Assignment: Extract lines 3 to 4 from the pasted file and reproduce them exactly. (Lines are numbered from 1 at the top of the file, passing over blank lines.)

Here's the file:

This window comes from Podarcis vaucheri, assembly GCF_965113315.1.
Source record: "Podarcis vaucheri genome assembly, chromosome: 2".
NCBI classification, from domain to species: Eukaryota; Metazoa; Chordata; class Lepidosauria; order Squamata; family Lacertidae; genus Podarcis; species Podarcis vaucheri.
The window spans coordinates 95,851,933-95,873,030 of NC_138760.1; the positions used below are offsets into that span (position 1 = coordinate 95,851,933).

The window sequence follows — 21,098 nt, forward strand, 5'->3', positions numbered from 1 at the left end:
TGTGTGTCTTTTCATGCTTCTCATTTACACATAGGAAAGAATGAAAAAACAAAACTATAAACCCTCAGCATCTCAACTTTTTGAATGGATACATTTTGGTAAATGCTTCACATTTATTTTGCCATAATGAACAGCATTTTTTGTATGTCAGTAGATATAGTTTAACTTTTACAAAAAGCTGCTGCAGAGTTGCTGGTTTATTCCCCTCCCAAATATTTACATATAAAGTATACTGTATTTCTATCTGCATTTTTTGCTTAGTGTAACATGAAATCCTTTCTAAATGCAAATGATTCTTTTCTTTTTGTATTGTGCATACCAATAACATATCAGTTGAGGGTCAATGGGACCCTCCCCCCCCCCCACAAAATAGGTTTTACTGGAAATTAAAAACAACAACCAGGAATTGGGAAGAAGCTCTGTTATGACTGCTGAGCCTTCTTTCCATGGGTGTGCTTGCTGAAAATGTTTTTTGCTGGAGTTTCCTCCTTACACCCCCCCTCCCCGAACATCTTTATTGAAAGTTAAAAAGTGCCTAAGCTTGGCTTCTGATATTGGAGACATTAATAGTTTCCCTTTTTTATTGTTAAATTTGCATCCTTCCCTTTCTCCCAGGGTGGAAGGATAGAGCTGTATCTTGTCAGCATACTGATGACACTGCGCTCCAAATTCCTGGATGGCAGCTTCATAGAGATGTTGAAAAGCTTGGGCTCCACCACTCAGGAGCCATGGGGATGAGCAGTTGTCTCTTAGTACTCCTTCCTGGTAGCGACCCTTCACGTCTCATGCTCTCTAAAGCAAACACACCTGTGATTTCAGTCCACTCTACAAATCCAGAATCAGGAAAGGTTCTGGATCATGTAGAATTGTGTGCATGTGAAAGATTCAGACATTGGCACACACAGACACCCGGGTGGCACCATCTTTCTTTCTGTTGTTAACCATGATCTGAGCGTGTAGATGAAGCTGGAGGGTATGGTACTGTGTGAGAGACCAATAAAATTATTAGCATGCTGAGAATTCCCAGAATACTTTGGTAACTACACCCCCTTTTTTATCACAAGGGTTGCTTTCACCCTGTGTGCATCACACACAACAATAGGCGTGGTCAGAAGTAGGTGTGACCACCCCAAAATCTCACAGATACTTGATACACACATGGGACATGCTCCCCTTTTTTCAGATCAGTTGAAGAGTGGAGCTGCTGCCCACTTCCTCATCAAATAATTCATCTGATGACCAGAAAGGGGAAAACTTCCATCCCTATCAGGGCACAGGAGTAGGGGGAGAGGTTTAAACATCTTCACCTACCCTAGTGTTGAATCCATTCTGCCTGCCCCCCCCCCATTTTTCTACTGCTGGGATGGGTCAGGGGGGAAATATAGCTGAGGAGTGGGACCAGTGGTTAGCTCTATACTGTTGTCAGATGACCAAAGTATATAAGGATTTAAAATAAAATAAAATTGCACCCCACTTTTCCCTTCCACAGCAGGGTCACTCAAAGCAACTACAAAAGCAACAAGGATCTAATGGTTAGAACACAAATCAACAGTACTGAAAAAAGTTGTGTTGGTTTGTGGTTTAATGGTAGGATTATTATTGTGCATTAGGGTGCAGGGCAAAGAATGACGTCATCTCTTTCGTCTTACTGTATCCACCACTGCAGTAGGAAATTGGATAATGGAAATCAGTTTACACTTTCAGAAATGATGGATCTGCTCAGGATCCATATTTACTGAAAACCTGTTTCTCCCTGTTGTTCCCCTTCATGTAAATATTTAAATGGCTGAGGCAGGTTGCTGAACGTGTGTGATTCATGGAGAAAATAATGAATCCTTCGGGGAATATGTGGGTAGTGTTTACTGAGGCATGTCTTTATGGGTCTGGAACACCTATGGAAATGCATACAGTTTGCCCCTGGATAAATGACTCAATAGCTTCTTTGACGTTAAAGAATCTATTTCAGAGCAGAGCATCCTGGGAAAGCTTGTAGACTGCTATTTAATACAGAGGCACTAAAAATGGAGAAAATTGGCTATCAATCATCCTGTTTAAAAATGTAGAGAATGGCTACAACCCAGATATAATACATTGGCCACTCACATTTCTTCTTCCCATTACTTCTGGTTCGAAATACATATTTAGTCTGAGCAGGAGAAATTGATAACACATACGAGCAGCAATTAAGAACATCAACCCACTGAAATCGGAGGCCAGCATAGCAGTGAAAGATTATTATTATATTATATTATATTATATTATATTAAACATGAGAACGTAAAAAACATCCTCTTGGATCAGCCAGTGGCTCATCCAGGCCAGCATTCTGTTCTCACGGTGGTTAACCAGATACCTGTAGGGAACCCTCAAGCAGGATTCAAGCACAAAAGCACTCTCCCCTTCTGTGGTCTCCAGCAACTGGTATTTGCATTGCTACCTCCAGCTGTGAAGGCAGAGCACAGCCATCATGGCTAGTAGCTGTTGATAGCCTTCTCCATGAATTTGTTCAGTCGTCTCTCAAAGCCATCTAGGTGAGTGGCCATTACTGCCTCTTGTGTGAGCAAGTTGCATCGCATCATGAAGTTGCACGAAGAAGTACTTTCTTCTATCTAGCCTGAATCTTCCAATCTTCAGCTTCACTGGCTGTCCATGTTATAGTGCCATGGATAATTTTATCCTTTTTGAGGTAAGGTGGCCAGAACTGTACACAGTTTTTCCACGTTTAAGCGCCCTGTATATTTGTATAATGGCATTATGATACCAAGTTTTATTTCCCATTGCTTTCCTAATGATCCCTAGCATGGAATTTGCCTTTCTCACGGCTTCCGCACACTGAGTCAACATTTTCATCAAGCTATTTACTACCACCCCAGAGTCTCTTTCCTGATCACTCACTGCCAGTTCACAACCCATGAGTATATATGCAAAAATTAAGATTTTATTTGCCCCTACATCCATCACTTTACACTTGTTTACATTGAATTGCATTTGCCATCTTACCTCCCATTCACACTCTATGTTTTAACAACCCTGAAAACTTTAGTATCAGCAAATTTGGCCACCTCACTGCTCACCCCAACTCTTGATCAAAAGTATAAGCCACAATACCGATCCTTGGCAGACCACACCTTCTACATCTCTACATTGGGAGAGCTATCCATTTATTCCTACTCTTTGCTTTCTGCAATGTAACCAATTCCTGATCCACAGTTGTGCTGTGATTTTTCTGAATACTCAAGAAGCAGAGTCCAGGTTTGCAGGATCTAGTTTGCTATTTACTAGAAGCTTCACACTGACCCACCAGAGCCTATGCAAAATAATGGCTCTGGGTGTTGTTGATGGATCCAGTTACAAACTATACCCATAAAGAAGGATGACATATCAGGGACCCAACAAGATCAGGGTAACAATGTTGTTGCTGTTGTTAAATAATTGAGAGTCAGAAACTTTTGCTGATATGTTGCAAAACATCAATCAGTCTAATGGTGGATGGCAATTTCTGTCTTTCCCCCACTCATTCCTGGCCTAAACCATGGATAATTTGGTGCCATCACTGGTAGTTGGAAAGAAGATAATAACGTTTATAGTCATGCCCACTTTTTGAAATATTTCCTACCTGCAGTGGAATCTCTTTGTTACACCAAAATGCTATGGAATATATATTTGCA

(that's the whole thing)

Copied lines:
NCBI classification, from domain to species: Eukaryota; Metazoa; Chordata; class Lepidosauria; order Squamata; family Lacertidae; genus Podarcis; species Podarcis vaucheri.
The window spans coordinates 95,851,933-95,873,030 of NC_138760.1; the positions used below are offsets into that span (position 1 = coordinate 95,851,933).